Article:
- 7-foot, 5-inch length
- Medium heavy power
- Fast action
- 14-65 lb. line ; ⅜- to 1-oz. lure rating
- Extremely good fit and finish
- Top-shelf American-made blanks
- Too much stick for smaller spinnerbaits
- Butt section a bit long for all-day one-handed casting
“Everything St. Croix makes is pure quality.” That pretty much sums up Prater’s opinion on the best spinnerbait rod available for anyone who doesn’t want to go the custom rod route. While he doesn’t currently have a Tournament Legend in his arsenal, he did have one that was one in a bass tournament that he used for years before breaking it during a moment of frustration. “That break was totally my fault, otherwise I’d still have that rod and still be reaching for it whenever I had the chance,” Prater said.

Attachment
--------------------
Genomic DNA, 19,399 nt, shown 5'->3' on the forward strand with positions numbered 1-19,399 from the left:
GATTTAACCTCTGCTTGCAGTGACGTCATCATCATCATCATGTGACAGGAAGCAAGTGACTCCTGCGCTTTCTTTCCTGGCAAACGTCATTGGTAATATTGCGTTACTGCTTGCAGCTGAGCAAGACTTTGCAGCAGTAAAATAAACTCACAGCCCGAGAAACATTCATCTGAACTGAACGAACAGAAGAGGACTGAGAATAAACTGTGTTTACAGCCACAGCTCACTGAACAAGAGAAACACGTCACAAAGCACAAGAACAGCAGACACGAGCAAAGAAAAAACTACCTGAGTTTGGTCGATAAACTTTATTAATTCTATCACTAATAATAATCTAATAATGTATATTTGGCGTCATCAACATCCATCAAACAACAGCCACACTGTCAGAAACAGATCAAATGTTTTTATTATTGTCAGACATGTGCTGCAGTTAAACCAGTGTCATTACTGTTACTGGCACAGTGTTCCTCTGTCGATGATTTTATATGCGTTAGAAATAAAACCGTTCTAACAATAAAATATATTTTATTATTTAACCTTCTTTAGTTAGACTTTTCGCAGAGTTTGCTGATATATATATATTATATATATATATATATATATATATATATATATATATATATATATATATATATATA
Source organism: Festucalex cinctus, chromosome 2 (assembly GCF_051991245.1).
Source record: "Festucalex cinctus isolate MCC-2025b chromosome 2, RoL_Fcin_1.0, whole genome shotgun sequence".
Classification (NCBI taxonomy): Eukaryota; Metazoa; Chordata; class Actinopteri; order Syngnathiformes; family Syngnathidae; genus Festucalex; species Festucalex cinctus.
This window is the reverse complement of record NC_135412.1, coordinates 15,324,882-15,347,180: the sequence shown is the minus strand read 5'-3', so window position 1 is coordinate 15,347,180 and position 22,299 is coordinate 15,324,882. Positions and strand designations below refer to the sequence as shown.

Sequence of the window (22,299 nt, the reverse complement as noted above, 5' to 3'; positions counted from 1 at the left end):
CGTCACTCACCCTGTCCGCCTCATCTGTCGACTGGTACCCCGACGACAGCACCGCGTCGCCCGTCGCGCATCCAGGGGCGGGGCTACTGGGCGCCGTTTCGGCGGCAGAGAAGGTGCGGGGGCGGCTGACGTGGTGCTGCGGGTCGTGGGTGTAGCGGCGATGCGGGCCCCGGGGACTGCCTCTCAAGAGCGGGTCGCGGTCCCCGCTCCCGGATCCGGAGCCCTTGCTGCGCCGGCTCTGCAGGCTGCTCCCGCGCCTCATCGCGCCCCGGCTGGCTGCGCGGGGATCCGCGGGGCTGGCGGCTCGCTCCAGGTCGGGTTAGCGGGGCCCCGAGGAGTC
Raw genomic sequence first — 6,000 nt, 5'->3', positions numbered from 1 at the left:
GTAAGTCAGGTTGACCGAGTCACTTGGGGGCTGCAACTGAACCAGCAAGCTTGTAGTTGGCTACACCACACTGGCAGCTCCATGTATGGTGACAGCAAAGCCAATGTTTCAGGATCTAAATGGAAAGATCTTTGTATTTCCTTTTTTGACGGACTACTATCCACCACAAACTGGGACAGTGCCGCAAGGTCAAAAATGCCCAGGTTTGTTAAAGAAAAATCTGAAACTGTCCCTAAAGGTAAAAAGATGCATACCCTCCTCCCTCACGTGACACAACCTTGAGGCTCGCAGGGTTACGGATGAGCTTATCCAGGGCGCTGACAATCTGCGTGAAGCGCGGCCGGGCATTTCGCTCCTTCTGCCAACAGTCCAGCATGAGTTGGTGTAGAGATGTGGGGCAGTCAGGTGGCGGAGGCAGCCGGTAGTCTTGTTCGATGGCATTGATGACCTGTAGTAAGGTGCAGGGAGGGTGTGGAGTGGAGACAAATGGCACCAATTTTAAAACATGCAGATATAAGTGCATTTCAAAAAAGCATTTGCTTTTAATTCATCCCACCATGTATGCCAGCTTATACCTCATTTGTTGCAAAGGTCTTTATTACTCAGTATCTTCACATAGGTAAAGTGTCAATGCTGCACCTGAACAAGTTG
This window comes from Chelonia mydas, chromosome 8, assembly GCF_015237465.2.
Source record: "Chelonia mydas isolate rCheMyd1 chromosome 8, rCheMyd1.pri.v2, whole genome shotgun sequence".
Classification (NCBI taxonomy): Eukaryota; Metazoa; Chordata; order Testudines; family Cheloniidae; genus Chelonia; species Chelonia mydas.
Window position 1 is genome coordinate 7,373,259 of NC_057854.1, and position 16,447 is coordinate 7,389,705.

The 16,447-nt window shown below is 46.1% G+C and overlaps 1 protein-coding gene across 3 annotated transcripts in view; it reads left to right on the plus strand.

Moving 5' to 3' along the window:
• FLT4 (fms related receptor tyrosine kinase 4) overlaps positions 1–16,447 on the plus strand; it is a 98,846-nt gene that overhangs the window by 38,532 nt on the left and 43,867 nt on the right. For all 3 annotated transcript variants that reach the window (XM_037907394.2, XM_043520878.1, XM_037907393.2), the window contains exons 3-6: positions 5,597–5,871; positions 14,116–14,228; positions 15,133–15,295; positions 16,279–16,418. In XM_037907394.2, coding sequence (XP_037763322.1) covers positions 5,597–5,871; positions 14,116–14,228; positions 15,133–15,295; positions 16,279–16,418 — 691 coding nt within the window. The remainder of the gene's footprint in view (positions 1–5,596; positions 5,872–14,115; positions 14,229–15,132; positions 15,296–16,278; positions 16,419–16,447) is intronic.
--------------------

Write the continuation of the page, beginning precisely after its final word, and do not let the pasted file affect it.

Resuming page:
The redesigned warhorse model from St. Croix is an ideal choice for running heavier spinnerbaits to give fish something different after they’ve been beaten on by swimbaits and Alabama rigs all day. The longer, full cork grip will give you some leverage to hurl larger spinnerbaits with two hands, but it can be a little awkward to handle with one hand all day in areas where you need to reach underneath heavy cover. The American-made SCIV+ carbon blank is a bit of a trade secret with St. Croix, and they don’t reveal direct modulus numbers, but rest assured, it’s one of the lightest and strongest blanks available with a smooth taper that eliminates weak points along the blank. But you’re going to pay a decent price for that quality, as the Legend Tournament series carries twice the price tag of some basic rods. But if you’re not going the custom-rod route, this is the next best thing.